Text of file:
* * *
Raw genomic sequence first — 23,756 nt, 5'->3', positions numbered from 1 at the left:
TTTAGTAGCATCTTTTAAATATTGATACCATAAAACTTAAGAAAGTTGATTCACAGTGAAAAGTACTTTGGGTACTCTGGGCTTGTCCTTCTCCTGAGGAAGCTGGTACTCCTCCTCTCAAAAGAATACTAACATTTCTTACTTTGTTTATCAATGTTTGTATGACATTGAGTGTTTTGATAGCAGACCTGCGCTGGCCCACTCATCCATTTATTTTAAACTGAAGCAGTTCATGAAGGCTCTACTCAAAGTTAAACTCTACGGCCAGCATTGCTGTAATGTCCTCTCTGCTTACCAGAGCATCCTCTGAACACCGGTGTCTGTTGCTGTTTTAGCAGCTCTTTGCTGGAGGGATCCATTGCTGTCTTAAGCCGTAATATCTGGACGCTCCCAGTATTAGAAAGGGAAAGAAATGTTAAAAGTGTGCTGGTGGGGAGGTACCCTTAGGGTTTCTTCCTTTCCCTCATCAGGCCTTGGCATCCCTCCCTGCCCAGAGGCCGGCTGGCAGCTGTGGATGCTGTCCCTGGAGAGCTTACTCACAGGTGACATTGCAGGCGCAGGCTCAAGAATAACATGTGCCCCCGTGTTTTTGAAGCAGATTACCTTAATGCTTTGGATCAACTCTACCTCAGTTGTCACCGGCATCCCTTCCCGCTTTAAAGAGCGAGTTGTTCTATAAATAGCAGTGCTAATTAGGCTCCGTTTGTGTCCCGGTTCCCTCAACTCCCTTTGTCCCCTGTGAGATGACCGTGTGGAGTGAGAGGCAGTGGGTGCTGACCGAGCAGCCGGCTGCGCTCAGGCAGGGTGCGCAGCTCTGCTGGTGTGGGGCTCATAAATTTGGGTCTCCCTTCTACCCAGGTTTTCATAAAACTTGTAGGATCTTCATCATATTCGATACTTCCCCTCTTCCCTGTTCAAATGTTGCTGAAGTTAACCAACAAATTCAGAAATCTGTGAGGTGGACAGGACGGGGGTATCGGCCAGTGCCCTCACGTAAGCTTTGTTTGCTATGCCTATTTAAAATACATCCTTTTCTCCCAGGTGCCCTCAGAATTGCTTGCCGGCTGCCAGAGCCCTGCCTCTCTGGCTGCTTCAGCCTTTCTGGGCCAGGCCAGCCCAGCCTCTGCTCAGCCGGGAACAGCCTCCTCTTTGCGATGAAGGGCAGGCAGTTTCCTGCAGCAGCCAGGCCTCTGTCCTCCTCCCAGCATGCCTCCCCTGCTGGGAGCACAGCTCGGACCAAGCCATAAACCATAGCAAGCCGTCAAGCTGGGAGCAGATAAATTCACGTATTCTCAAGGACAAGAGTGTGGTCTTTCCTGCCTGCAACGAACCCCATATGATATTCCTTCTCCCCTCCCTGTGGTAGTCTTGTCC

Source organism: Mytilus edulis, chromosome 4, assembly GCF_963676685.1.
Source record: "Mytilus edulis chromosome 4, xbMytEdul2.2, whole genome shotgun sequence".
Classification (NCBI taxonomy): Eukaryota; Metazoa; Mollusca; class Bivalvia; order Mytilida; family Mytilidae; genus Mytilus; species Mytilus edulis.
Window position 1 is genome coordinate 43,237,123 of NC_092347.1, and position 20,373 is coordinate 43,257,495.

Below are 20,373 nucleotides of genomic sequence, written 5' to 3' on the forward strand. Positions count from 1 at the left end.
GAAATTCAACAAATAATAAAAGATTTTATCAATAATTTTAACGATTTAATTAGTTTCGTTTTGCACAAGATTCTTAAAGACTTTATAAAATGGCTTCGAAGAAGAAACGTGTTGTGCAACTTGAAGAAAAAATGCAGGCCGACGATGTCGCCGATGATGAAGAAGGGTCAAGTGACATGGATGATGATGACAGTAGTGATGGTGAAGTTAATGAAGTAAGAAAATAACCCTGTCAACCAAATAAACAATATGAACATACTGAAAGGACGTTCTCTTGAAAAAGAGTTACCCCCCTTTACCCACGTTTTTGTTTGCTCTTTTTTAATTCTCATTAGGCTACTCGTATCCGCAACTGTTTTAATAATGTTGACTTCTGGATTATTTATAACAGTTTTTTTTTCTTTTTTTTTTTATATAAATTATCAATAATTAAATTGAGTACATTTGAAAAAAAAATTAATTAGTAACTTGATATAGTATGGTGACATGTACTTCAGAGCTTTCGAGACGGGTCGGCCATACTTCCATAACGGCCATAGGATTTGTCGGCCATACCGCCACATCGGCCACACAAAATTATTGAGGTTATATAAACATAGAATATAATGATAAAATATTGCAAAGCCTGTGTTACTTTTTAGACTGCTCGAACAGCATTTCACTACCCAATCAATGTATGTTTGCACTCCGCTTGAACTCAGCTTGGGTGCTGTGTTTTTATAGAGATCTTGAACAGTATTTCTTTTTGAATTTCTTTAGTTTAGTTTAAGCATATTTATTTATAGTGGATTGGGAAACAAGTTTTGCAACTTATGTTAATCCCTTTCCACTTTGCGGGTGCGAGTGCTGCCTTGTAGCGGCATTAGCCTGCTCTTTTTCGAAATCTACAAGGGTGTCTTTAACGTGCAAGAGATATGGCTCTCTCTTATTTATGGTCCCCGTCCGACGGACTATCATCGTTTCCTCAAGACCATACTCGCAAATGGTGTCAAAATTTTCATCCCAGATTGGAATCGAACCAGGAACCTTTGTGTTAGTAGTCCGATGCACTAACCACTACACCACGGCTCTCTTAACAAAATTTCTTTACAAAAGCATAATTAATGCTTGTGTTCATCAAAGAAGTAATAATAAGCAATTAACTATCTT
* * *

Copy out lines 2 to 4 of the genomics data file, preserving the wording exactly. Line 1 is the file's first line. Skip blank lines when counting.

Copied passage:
TTTAGTAGCATCTTTTAAATATTGATACCATAAAACTTAAGAAAGTTGATTCACAGTGAAAAGTACTTTGGGTACTCTGGGCTTGTCCTTCTCCTGAGGAAGCTGGTACTCCTCCTCTCAAAAGAATACTAACATTTCTTACTTTGTTTATCAATGTTTGTATGACATTGAGTGTTTTGATAGCAGACCTGCGCTGGCCCACTCATCCATTTATTTTAAACTGAAGCAGTTCATGAAGGCTCTACTCAAAGTTAAACTCTACGGCCAGCATTGCTGTAATGTCCTCTCTGCTTACCAGAGCATCCTCTGAACACCGGTGTCTGTTGCTGTTTTAGCAGCTCTTTGCTGGAGGGATCCATTGCTGTCTTAAGCCGTAATATCTGGACGCTCCCAGTATTAGAAAGGGAAAGAAATGTTAAAAGTGTGCTGGTGGGGAGGTACCCTTAGGGTTTCTTCCTTTCCCTCATCAGGCCTTGGCATCCCTCCCTGCCCAGAGGCCGGCTGGCAGCTGTGGATGCTGTCCCTGGAGAGCTTACTCACAGGTGACATTGCAGGCGCAGGCTCAAGAATAACATGTGCCCCCGTGTTTTTGAAGCAGATTACCTTAATGCTTTGGATCAACTCTACCTCAGTTGTCACCGGCATCCCTTCCCGCTTTAAAGAGCGAGTTGTTCTATAAATAGCAGTGCTAATTAGGCTCCGTTTGTGTCCCGGTTCCCTCAACTCCCTTTGTCCCCTGTGAGATGACCGTGTGGAGTGAGAGGCAGTGGGTGCTGACCGAGCAGCCGGCTGCGCTCAGGCAGGGTGCGCAGCTCTGCTGGTGTGGGGCTCATAAATTTGGGTCTCCCTTCTACCCAGGTTTTCATAAAACTTGTAGGATCTTCATCATATTCGATACTTCCCCTCTTCCCTGTTCAAATGTTGCTGAAGTTAACCAACAAATTCAGAAATCTGTGAGGTGGACAGGACGGGGGTATCGGCCAGTGCCCTCACGTAAGCTTTGTTTGCTATGCCTATTTAAAATACATCCTTTTCTCCCAGGTGCCCTCAGAATTGCTTGCCGGCTGCCAGAGCCCTGCCTCTCTGGCTGCTTCAGCCTTTCTGGGCCAGGCCAGCCCAGCCTCTGCTCAGCCGGGAACAGCCTCCTCTTTGCGATGAAGGGCAGGCAGTTTCCTGCAGCAGCCAGGCCTCTGTCCTCCTCCCAGCATGCCTCCCCTGCTGGGAGCACAGCTCGGACCAAGCCATAAACCATAGCAAGCCGTCAAGCTGGGAGCAGATAAATTCACGTATTCTCAAGGACAAGAGTGTGGTCTTTCCTGCCTGCAACGAACCCCATATGATATTCCTTCTCCCCTCCCTGTGGTAGTCTTGTCC

Source organism: Mytilus edulis, chromosome 4, assembly GCF_963676685.1.
Source record: "Mytilus edulis chromosome 4, xbMytEdul2.2, whole genome shotgun sequence".